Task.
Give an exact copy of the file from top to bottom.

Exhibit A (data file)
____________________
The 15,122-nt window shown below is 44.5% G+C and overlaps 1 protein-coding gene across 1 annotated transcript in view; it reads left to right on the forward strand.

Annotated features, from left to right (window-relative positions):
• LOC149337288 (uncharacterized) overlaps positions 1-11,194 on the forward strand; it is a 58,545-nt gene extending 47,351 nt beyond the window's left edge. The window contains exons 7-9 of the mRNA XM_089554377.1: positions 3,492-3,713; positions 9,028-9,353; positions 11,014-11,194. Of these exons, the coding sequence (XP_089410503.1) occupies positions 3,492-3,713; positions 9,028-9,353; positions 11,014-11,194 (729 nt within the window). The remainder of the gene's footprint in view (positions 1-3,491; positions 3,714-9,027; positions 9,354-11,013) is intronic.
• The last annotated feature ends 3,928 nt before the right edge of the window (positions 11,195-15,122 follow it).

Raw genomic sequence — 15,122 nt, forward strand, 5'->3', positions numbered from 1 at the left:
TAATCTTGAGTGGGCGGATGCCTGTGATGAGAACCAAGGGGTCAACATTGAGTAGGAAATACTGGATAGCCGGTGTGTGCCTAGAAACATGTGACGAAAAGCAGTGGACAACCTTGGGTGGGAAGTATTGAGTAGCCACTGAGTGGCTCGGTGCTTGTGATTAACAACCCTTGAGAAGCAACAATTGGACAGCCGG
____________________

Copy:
The 15,122-nt window shown below is 44.5% G+C and overlaps 1 protein-coding gene across 1 annotated transcript in view; it reads left to right on the forward strand.

Annotated features, from left to right (window-relative positions):
• LOC149337288 (uncharacterized) overlaps positions 1-11,194 on the forward strand; it is a 58,545-nt gene extending 47,351 nt beyond the window's left edge. The window contains exons 7-9 of the mRNA XM_089554377.1: positions 3,492-3,713; positions 9,028-9,353; positions 11,014-11,194. Of these exons, the coding sequence (XP_089410503.1) occupies positions 3,492-3,713; positions 9,028-9,353; positions 11,014-11,194 (729 nt within the window). The remainder of the gene's footprint in view (positions 1-3,491; positions 3,714-9,027; positions 9,354-11,013) is intronic.
• The last annotated feature ends 3,928 nt before the right edge of the window (positions 11,195-15,122 follow it).

Raw genomic sequence — 15,122 nt, forward strand, 5'->3', positions numbered from 1 at the left:
TAATCTTGAGTGGGCGGATGCCTGTGATGAGAACCAAGGGGTCAACATTGAGTAGGAAATACTGGATAGCCGGTGTGTGCCTAGAAACATGTGACGAAAAGCAGTGGACAACCTTGGGTGGGAAGTATTGAGTAGCCACTGAGTGGCTCGGTGCTTGTGATTAACAACCCTTGAGAAGCAACAATTGGACAGCCGG